PhD Studentships

We offer several PhD projects in Biostatistics. Below is a list projects that we currently offer.

Some projects are fully funded (for UK/EU students; non-UK/EU students will need to pay the excess in tuition fees), some are self-funded (the applicant is asked to pay all the fees).

Interested individuals are encouraged to contact the supervisors of individual projects to gain further information.

Furthermore we invite potential applications for other projects that fit within our expertise.  The Department of Biostatistics offers supervision to PhD students in a wide variety of research areas.  Particular areas of expertise include clinical trials methodology research, evidence synthesis, health informatics, multivariate data modelling, joint longitudinal and event history modelling, statistical genetics and pharmacogenomics, prognostic modelling and causal analysis (see our website for our expertise).

  • Several self-funded studentships in Biostatistics

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    Self-funded project: Complex treatment by covariate interactions in network meta-analysis.

    Funding: Self-funded

    Deadline: We are accepting applications and reviewing them as they arrive

    Primary supervisor: Dr Sarah Donegan (Department of Biostatistics, University of Liverpool).

    Secondary supervisor: Prof Catrin Tudur Smith (Department of Biostatistics, University of Liverpool).

    Project description: For most diseases, many treatments exist. Network meta-analysis (NMA) can estimate the relative effects of all treatment pairings even when treatments are not compared in the same trial. Therefore, NMA has huge potential because it is useful for all clinical fields.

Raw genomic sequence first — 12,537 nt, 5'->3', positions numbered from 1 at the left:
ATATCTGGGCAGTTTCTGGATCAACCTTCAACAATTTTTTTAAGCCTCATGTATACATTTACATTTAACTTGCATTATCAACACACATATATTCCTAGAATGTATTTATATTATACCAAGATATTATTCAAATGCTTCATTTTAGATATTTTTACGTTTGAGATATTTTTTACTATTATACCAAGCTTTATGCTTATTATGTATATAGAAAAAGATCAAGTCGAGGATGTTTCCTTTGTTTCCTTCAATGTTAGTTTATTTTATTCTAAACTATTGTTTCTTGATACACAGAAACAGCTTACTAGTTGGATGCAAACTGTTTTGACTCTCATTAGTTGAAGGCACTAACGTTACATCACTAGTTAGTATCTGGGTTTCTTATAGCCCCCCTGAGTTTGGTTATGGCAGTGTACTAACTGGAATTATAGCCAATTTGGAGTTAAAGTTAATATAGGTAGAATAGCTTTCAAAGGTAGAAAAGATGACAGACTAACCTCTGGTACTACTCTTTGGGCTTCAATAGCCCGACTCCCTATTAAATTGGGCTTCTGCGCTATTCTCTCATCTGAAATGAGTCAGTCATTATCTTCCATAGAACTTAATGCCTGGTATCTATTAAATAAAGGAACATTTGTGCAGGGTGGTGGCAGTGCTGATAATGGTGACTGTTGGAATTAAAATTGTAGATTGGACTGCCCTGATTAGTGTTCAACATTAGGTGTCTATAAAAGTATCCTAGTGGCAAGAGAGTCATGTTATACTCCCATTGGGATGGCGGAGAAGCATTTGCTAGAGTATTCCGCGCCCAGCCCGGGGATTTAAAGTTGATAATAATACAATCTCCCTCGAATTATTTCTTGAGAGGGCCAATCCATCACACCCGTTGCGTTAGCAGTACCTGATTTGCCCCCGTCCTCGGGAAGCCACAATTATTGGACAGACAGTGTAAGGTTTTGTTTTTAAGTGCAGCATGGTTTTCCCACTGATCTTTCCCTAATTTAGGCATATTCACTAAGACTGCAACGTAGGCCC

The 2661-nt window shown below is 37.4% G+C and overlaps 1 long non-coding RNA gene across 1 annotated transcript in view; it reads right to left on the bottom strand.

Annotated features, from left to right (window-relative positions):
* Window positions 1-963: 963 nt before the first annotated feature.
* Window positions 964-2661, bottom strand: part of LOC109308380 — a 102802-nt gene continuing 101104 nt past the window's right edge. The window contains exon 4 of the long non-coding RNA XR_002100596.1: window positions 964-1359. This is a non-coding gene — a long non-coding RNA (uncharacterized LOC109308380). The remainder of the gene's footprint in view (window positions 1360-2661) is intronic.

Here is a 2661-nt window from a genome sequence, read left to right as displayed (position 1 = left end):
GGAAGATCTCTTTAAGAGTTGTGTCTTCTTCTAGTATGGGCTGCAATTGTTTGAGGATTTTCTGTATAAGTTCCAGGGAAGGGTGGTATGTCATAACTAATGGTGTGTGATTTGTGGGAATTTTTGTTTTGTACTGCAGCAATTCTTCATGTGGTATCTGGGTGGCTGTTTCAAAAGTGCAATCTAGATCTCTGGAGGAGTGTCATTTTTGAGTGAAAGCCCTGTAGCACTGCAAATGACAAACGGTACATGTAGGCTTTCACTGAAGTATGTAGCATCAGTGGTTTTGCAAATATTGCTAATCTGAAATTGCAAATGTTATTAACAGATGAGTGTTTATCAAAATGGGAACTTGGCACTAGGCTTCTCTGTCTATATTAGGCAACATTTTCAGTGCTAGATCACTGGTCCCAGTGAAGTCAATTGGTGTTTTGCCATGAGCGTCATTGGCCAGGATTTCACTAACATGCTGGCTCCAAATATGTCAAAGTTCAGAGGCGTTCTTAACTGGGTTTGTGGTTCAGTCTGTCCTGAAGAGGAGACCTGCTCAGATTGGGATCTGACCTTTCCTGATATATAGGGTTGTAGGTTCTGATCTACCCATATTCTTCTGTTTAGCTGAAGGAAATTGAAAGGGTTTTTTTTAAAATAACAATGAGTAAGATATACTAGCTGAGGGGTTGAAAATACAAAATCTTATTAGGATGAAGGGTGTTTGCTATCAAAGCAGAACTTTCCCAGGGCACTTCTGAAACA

It is common to explore treatment by covariate interactions in meta-analyses. Interactions can be included in an NMA model to evaluate whether each treatment effect varies with a covariate (e.g. a patient or methodological characteristic, such as, disease severity or allocation concealment).

    The benefits of including interactions in NMA can be substantial. The model can produce the relative effects of all treatment pairings for each covariate value. For example, including an interaction for disease severity (i.e. severe or non-severe) could give one set of the relative effects for patients with severe disease, and another set for patients with non-severe disease. This allows different recommendations to be made for different patient groups; personalising treatment in this way can benefit patients. For example, for the treatment of epilespy, sodium valproate is recommended for patients with generalized seizures whereas carbamazepine is advised for patients with partial seizures. Furthermore, when heterogeneity (i.e. variability across trials) or inconsistency (i.e. variability between direct and indirect evidence) is detected in the NMA without interactions, including interactions provides the opportunity to assess whether the covariate reduces this variabiltiy; this can help analysts understand how best to analyse data and draw valid clinical inferences.

    Currently, research has focused on including interactions for a single covariate (e.g. disease severity), rather than numerous covariates simultaneously (e.g. disease severity and dose). However, it is unlikely that one covariate would cause all heterogeneity or inconsistency if it exists, but instead several covariates would contribute. Therefore, when the purpose of including interactions is to explain variability, it seems sensible to include multiple covariates simultaneously.

    Additionally, current NMA publications explore linear interactions, rather than non-linear interactions. A non-linear interaction is observed when the graph of treatment effect versus a covariate is not a straight line. For example, a review showed that the graph of relative risk of mortality versus BMI was a j-shaped curve. In such cases, if a linear interaction is fitted, the analyst may fail to detect that an interaction exists and this could lead to incorrect clinical guidance.